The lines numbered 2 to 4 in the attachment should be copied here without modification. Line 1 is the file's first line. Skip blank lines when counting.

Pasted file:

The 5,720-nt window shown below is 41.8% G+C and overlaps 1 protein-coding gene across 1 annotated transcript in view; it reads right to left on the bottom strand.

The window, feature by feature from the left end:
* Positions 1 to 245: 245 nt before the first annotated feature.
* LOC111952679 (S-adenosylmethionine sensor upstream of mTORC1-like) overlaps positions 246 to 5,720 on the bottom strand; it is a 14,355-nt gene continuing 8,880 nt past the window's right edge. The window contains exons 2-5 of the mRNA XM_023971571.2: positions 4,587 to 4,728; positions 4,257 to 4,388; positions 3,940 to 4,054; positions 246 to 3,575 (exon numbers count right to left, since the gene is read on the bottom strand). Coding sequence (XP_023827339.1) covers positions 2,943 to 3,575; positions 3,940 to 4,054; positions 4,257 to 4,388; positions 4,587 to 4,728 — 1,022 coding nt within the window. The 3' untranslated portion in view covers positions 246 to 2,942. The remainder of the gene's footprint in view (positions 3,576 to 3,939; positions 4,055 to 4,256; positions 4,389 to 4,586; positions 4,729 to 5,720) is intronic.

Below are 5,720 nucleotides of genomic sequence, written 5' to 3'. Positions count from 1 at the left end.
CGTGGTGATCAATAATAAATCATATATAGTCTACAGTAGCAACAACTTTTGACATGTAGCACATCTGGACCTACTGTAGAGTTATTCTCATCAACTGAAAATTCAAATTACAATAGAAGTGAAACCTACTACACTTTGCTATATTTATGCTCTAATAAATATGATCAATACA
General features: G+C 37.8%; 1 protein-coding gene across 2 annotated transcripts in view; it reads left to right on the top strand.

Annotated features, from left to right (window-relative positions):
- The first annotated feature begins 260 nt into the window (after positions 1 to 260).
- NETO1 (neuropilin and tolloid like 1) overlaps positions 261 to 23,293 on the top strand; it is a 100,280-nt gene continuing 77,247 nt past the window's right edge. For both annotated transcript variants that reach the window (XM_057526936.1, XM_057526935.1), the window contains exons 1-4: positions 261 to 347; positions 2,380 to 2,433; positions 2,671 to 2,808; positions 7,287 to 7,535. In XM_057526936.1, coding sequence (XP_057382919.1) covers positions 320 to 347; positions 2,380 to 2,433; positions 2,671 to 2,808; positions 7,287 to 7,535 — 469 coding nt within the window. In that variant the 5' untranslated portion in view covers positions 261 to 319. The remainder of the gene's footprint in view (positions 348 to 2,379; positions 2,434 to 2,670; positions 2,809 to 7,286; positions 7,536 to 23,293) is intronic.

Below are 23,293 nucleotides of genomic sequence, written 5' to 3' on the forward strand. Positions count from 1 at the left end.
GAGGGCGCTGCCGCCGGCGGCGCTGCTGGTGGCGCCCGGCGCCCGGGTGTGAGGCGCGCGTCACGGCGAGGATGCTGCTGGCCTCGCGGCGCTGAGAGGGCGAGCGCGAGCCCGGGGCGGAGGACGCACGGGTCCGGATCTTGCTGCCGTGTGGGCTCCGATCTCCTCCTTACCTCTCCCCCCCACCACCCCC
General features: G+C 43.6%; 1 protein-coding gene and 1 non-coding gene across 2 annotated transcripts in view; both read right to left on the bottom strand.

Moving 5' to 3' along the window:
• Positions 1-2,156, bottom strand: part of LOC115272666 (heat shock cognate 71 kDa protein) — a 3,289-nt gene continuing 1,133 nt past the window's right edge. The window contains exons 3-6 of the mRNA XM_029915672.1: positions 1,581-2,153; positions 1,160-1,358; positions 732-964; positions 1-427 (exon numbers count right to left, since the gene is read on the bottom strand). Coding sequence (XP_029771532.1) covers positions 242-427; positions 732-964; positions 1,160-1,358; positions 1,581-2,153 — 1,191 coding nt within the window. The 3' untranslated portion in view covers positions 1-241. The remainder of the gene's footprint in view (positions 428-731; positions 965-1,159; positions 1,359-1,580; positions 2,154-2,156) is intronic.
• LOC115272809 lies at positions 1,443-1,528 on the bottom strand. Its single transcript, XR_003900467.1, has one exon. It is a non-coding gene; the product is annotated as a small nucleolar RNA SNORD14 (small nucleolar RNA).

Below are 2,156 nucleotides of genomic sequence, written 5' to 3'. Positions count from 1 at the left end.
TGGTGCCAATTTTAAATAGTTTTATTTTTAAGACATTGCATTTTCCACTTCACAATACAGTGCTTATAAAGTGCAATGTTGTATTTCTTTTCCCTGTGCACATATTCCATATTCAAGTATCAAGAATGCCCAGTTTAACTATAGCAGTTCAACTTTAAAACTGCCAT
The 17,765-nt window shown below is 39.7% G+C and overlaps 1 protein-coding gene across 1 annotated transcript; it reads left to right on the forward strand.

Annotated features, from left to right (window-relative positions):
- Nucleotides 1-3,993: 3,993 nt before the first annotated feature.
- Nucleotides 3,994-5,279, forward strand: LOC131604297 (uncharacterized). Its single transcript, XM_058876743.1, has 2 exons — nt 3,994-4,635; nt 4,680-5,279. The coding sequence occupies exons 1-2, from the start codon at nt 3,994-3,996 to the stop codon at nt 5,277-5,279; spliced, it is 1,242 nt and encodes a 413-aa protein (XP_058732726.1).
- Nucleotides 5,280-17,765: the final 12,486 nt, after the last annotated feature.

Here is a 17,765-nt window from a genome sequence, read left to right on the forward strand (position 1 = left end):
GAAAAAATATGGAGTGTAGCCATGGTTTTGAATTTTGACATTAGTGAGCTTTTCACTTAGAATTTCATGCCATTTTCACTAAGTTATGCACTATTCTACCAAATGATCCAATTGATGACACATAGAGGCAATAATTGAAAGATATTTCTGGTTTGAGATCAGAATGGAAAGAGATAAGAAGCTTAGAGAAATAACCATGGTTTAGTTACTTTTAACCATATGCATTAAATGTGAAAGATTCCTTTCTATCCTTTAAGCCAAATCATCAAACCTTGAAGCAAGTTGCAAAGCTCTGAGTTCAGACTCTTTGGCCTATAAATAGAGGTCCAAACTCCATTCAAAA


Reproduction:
The window, feature by feature from the left end:
* Positions 1 to 245: 245 nt before the first annotated feature.
* LOC111952679 (S-adenosylmethionine sensor upstream of mTORC1-like) overlaps positions 246 to 5,720 on the bottom strand; it is a 14,355-nt gene continuing 8,880 nt past the window's right edge. The window contains exons 2-5 of the mRNA XM_023971571.2: positions 4,587 to 4,728; positions 4,257 to 4,388; positions 3,940 to 4,054; positions 246 to 3,575 (exon numbers count right to left, since the gene is read on the bottom strand). Coding sequence (XP_023827339.1) covers positions 2,943 to 3,575; positions 3,940 to 4,054; positions 4,257 to 4,388; positions 4,587 to 4,728 — 1,022 coding nt within the window. The 3' untranslated portion in view covers positions 246 to 2,942. The remainder of the gene's footprint in view (positions 3,576 to 3,939; positions 4,055 to 4,256; positions 4,389 to 4,586; positions 4,729 to 5,720) is intronic.